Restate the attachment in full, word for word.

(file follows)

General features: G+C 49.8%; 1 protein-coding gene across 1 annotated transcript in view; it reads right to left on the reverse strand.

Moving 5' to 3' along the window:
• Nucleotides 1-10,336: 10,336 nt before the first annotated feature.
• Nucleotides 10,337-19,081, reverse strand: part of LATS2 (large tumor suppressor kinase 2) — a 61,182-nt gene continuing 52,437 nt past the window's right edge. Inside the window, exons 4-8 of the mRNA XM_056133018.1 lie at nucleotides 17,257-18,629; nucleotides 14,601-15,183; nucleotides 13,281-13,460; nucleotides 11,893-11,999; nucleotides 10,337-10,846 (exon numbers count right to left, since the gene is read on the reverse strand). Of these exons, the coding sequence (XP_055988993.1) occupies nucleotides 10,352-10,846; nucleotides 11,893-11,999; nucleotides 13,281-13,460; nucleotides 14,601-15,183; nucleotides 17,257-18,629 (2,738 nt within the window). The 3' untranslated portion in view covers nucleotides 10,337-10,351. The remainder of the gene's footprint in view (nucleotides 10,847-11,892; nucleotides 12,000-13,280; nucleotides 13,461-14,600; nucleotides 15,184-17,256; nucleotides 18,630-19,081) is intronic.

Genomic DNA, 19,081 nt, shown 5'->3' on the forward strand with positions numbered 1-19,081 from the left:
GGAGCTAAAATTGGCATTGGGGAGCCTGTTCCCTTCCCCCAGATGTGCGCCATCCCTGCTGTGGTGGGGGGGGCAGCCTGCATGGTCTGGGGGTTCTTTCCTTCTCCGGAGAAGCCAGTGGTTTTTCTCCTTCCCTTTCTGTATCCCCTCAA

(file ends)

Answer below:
General features: G+C 49.8%; 1 protein-coding gene across 1 annotated transcript in view; it reads right to left on the reverse strand.

Moving 5' to 3' along the window:
• Nucleotides 1-10,336: 10,336 nt before the first annotated feature.
• Nucleotides 10,337-19,081, reverse strand: part of LATS2 (large tumor suppressor kinase 2) — a 61,182-nt gene continuing 52,437 nt past the window's right edge. Inside the window, exons 4-8 of the mRNA XM_056133018.1 lie at nucleotides 17,257-18,629; nucleotides 14,601-15,183; nucleotides 13,281-13,460; nucleotides 11,893-11,999; nucleotides 10,337-10,846 (exon numbers count right to left, since the gene is read on the reverse strand). Of these exons, the coding sequence (XP_055988993.1) occupies nucleotides 10,352-10,846; nucleotides 11,893-11,999; nucleotides 13,281-13,460; nucleotides 14,601-15,183; nucleotides 17,257-18,629 (2,738 nt within the window). The 3' untranslated portion in view covers nucleotides 10,337-10,351. The remainder of the gene's footprint in view (nucleotides 10,847-11,892; nucleotides 12,000-13,280; nucleotides 13,461-14,600; nucleotides 15,184-17,256; nucleotides 18,630-19,081) is intronic.

Genomic DNA, 19,081 nt, shown 5'->3' on the forward strand with positions numbered 1-19,081 from the left:
GGAGCTAAAATTGGCATTGGGGAGCCTGTTCCCTTCCCCCAGATGTGCGCCATCCCTGCTGTGGTGGGGGGGGCAGCCTGCATGGTCTGGGGGTTCTTTCCTTCTCCGGAGAAGCCAGTGGTTTTTCTCCTTCCCTTTCTGTATCCCCTCAA